CAA News Today

Each month, CAA’s Committee on Women in the Arts selects the best in feminist art and scholarship. The following exhibitions and events should not be missed. Check the archive of CWA Picks at the bottom of the page, as several museum and gallery shows listed in previous months may still be on view or touring.

March 2013

Jay DeFeo

Jay DeFeo working on what was then titled Deathrose, 1960 (photograph by Burt Glinn and © Burt Glinn/Magnum Photos)

Jay Defeo: A Retrospective
Whitney Museum of American Art
945 Madison Avenue, New York, NY 10021
February 28–June 2, 2013

Organized by Dana Miller, this exhibition is the first major retrospective of the work of an important yet overlooked figure of American postwar art. Best known for her monumental painting The Rose, on which she labored from 1958 to 1966, Jay DeFeo (1929–1989) experimented wildly with collage, drawing, painting, sculpture, photography, and jewelry. Bringing together more than 130 objects, the presentation illuminates the idiosyncratic production of another neglected female artist of American art while shedding further light on her relationship with San Francisco’s beat scene. The exhibition was previously on view at the San Francisco Museum of Modern Art in 2012–13.

Lenore Tawney: Wholly Unlooked For
Maryland Institute College of Art
Decker Gallery, Fox Building, 1303 West Mount Royal Avenue; and Leidy Atrium, Brown Center, 1301 West Mount Royal Avenue, Baltimore, MD 21217
January 17, 2013–March 2, 2013

Lenore Tawney: Wholly Unlooked For
University of the Arts
Rosenwald-Wolf Gallery, 333 South Broad Street, Philadelphia, PA 19107
December 7, 2012–March 17, 2013

Wholly Unlooked For is a multivenue survey of the work of Lenore Tawney (1907–2007), illuminating her pioneering exploration of fiber art and her working methods. At the artist’s alma mater, Maryland Institute College of Art (MICA), an exhibition organized by Piper Shepard and Susie Brandt focuses on line-based objects that exemplify the artist’s loom production through nine weavings. At University of the Arts in Philadelphia, the Rosenwald-Wolf Gallery focuses on paper work, curated by Sid Sachs. Together, the two shows contextualize Tawney’s work with studio materials and personal belongings, shown in public for the first time.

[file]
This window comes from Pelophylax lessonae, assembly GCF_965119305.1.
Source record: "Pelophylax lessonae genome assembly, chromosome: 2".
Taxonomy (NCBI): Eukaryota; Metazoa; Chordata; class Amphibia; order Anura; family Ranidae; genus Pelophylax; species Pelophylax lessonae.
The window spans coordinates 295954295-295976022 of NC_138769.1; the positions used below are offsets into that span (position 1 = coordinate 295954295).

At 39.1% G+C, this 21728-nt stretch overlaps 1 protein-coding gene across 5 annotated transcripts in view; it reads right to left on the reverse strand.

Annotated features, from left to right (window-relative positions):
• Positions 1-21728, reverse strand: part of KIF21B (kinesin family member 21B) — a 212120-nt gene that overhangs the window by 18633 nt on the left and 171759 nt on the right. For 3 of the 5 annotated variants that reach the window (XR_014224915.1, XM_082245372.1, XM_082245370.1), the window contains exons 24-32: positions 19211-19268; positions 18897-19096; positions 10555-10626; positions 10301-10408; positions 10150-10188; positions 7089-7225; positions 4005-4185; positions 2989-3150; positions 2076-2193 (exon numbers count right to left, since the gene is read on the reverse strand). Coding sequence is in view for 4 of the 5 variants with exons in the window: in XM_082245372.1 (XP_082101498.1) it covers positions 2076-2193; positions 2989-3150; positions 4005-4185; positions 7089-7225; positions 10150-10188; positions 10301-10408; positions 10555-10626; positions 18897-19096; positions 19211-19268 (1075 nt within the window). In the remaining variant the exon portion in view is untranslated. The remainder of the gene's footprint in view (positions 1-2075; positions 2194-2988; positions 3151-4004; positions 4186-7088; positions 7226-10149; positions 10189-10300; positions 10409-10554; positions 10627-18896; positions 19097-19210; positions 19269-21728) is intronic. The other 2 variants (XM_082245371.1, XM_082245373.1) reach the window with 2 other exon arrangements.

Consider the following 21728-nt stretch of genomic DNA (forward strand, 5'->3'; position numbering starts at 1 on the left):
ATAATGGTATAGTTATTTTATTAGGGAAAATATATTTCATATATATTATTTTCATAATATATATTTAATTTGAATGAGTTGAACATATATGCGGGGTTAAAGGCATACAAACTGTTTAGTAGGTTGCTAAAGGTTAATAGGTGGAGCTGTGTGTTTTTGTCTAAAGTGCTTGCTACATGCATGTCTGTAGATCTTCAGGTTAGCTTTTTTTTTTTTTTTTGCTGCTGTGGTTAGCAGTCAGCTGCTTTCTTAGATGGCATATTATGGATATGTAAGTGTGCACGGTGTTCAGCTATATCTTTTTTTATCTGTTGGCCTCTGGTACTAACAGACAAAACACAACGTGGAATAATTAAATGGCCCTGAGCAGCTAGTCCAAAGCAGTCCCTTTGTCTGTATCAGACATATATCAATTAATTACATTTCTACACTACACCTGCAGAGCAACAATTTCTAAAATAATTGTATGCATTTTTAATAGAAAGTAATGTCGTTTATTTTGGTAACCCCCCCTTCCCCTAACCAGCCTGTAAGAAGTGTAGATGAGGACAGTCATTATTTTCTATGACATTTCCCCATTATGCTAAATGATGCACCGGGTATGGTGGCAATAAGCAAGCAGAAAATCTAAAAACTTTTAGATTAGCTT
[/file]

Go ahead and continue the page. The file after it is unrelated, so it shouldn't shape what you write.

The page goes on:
The Leidy Atrium of MICA’s Brown Center showcases Tawney’s monumental Scripture in Stone, a fourteen-foot-square piece made of black canvas and white linen threads, and the Cloud Sculpture series of hanging works, each comprising of thousands of individually knotted threads. Distinguished for its circle-in-the-square design—a favorite motif of the artist—Scripture in Stone is exhibited for the first time in over two decades.

Joan Semmel: A Lucid Eye

Bronx Museum of the Arts
1040 Grand Concourse, Bronx, New York 10456
January 24–June 9, 2013

The camera has been an integral part of Joan Semmel’s artistic process since the 1970s. For the oil paintings in this exhibition, she turns the device on herself. Several large canvases show the artist nude, photographing herself through a mirror, the bold yet intimate works depicting not just her own image, but also how the image for the painting is constructed. In a series of smaller self-portraits, she focuses on her face. Beautifully rendered and hauntingly real, these paintings reveal Semmel’s strong character as well as the passage of time. The works in this exhibition—all made after 2001—are being shown publicly for the first time.

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